A Tale of Two (Gluten-Free) Tablas


It’s no secret that I’m a huge fan of Danny Meyer and his New York City restaurants. As one of the most prominent supporters of the Greenmarket in Union Square, the restaurateur has helped New York-area farmers, the locavore movement, and Manhattanites who want to enjoy fresh, sustainable produce. Meyer’s restaurants — including Gramercy Tavern, Union Square Café, Blue Smoke, and Eleven Madison Park — are delicious spots with well-trained staff who are happy to cater to diners with celiac disease or food allergies. Still, I have to confess that I was trepidatious about trying his Tabla Bread Bar. Let’s just say that sounded like an automatic no-go zone for anyone with celiac disease.

That’s not to say that I don’t like Tabla Restaurant, the Bread Bar’s glamorous sibling. I’ve had a few meals at Meyer’s Indian-inspired formal dining room, all intensely good and gluten-free. The dining room and the less formal Bread Bar are located in the corner of an historic bank building that overlooks Madison Square Park. The dining room is on the second story, while the Bread Bar operates on the first, and includes some al fresco seating.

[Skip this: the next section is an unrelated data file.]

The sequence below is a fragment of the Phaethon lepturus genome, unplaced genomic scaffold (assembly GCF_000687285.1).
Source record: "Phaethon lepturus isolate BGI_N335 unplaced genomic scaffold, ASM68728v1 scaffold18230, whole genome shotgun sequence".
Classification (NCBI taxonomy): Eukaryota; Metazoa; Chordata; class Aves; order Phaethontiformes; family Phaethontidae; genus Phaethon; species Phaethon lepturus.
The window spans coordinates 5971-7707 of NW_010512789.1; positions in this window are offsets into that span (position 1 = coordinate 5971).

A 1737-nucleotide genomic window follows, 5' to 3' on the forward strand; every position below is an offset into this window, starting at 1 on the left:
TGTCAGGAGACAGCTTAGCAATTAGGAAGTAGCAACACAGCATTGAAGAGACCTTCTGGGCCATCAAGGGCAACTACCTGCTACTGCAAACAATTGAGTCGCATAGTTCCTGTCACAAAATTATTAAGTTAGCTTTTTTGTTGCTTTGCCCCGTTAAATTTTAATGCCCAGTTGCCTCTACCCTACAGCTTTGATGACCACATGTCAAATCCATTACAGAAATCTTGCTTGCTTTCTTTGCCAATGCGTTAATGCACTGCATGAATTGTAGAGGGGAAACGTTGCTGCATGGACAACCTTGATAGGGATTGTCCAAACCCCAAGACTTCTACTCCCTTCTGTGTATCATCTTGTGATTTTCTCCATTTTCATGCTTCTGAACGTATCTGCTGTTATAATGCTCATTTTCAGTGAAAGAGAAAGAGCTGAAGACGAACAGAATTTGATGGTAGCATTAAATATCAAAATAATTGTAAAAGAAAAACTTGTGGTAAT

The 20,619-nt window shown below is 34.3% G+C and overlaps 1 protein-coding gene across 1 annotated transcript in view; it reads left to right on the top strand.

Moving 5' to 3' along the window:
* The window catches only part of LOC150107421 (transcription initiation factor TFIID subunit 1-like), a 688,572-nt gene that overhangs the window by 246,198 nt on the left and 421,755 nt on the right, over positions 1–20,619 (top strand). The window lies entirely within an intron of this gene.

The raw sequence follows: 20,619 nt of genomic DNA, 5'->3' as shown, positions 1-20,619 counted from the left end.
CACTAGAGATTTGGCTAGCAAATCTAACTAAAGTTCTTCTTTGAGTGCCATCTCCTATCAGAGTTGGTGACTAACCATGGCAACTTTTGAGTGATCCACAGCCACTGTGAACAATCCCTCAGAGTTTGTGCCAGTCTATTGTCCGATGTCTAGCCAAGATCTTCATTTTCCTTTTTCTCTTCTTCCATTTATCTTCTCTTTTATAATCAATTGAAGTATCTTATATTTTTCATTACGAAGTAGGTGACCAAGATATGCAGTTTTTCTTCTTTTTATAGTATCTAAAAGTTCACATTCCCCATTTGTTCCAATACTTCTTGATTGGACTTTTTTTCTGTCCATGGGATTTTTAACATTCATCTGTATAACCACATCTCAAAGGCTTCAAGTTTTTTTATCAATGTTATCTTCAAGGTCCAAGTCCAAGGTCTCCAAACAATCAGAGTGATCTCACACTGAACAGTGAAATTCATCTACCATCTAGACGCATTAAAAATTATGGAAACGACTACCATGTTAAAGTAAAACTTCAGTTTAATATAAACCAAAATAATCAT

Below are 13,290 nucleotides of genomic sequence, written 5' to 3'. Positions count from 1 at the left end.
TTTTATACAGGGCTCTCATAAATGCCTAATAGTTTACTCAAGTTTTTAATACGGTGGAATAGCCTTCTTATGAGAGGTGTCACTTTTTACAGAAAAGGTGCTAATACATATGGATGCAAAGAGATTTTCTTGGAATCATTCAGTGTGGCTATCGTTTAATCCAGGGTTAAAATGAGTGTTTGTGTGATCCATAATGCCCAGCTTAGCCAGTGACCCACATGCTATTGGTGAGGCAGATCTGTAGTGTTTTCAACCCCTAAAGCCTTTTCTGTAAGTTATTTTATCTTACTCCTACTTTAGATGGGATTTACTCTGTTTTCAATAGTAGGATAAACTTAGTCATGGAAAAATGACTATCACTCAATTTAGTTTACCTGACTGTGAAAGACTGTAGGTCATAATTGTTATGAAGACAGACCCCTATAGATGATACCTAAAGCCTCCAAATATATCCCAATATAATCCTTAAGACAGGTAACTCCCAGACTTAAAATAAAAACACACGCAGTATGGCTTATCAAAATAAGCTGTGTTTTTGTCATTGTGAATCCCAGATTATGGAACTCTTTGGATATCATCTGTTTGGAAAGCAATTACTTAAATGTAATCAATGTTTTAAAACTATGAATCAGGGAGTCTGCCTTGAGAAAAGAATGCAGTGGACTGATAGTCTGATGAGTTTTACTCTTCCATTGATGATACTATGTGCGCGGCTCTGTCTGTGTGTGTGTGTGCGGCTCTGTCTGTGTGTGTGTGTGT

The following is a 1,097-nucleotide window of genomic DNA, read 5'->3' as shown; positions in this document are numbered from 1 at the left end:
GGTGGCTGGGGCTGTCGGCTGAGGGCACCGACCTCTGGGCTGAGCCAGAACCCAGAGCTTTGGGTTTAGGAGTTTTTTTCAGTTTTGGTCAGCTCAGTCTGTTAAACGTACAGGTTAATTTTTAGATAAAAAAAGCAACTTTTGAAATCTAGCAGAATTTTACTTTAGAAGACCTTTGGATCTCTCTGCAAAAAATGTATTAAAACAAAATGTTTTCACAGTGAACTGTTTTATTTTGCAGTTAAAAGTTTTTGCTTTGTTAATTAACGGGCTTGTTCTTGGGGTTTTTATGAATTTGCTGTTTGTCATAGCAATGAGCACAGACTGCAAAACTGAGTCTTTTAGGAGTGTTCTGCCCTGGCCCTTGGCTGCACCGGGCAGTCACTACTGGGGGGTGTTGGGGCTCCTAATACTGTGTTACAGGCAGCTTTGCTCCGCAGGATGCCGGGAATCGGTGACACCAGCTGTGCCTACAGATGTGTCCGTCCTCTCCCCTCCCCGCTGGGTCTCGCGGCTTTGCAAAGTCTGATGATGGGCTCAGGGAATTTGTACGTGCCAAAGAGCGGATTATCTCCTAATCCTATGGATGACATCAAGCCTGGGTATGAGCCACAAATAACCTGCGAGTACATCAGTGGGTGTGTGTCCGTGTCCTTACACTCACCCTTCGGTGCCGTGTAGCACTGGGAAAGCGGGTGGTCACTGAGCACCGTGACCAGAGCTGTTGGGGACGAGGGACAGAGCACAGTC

If it hadn’t been for visiting friends from Vancouver, I never would have discovered that Tabla’s Bread Bar is as celiac-friendly as the formal restaurant. The two spaces are served by the same kitchen, where the staff is trained to avoid cross-contamination. The fact that the Bread Bar serves smaller plates — and is easier on the wallet — makes it an inviting find. At dinner, I had the incredibly tender Kerala Black Pepper Chicken (seared chicken stewed with curry leaves, onions, and black pepper), the Mung Bean Ussal (flavored with tamarind and coconut), and tandoori-cooked lamb. I was even able to have bread, in the form of a large, crisp wafer made of chickpea flour.

The Bread Bar isn’t the only place to get a deal: Tabla’s dining room is offering a prix fixe lunch menu year-round, not just during Restaurant Week. For $25, you can enjoy an opulent, elegant meal — and the staff will make any modifications necessary to make it gluten-free. It’s a splurge, but it’s worth it.

Tabla and Tabla Bread Bar [address] 11 Madison Avenue (at East 25th Street), New York, NY 10010 [tel] 212-889-0667 [web] www.tablany.com

The Andes Meet the Alps in Arequipa